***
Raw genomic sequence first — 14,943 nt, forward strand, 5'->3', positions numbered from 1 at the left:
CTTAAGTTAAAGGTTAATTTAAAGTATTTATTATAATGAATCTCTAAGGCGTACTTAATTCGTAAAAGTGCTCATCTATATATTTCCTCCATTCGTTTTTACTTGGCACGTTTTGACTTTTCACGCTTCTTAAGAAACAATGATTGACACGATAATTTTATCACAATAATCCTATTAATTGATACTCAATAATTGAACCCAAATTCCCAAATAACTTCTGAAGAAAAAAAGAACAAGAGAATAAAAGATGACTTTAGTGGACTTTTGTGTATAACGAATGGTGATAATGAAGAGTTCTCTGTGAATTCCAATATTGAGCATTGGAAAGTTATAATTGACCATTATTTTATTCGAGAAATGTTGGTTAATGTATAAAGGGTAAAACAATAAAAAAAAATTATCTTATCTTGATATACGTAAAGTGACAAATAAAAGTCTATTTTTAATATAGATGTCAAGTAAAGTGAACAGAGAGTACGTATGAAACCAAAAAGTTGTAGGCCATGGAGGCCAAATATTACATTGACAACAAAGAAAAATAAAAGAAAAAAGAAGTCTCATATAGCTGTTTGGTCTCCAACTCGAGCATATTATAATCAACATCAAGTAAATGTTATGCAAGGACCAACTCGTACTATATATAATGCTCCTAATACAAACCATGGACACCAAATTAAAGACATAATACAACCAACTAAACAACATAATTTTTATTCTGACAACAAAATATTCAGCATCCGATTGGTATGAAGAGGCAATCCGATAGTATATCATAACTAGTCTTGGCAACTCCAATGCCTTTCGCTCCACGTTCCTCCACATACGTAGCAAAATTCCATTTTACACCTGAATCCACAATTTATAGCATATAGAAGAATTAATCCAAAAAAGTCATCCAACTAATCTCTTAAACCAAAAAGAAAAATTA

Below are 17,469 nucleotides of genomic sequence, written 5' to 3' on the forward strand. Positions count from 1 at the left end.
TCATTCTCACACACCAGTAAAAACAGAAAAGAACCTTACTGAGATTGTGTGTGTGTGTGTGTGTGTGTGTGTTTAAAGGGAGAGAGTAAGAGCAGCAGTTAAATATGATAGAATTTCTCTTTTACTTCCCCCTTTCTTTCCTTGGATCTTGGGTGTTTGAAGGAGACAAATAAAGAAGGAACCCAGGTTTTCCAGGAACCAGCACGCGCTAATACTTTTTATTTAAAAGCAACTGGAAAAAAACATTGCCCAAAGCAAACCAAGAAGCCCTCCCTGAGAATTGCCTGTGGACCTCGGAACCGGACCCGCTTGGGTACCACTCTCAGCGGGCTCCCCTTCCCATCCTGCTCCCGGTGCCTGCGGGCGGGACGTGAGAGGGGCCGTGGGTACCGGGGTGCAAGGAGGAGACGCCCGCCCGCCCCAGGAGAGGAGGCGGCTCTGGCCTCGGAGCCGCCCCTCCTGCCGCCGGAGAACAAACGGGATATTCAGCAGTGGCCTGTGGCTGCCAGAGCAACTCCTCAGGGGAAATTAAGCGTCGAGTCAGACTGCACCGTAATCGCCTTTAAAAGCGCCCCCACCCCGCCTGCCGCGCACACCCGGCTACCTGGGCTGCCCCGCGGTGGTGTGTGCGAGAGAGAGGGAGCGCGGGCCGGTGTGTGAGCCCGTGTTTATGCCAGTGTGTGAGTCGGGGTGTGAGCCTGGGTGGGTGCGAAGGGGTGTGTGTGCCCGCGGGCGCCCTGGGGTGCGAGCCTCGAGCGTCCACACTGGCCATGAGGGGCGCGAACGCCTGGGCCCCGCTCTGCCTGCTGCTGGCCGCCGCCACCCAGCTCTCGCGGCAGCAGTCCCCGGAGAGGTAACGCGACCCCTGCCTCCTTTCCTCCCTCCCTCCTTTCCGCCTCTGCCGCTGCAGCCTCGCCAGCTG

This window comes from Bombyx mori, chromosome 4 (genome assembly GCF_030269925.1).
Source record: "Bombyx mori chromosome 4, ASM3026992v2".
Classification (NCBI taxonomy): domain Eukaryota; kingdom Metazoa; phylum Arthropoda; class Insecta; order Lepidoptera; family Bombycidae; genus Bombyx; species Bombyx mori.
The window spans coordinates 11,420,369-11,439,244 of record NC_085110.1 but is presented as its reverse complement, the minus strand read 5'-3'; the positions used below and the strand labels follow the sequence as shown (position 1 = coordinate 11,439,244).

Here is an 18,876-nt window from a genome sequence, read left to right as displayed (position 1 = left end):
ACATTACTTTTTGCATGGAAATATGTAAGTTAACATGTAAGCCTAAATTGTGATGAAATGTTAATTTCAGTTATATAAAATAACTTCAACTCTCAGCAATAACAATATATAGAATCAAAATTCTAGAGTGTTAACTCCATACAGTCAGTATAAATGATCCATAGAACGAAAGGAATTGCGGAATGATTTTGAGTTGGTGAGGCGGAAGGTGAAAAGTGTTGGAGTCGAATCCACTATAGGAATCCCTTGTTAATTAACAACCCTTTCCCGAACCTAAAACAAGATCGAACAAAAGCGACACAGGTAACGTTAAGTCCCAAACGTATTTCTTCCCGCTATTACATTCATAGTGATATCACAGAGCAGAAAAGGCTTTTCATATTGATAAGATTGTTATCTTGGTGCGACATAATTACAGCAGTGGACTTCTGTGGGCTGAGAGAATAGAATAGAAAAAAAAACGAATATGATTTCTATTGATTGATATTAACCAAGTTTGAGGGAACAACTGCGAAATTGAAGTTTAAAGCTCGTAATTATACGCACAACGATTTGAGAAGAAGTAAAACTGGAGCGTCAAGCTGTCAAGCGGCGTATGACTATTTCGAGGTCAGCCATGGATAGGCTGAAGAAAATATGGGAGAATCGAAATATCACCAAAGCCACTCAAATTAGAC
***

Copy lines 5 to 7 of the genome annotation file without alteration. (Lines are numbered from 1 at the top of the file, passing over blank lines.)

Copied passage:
This window comes from Bombyx mori, chromosome 4 (genome assembly GCF_030269925.1).
Source record: "Bombyx mori chromosome 4, ASM3026992v2".
Classification (NCBI taxonomy): domain Eukaryota; kingdom Metazoa; phylum Arthropoda; class Insecta; order Lepidoptera; family Bombycidae; genus Bombyx; species Bombyx mori.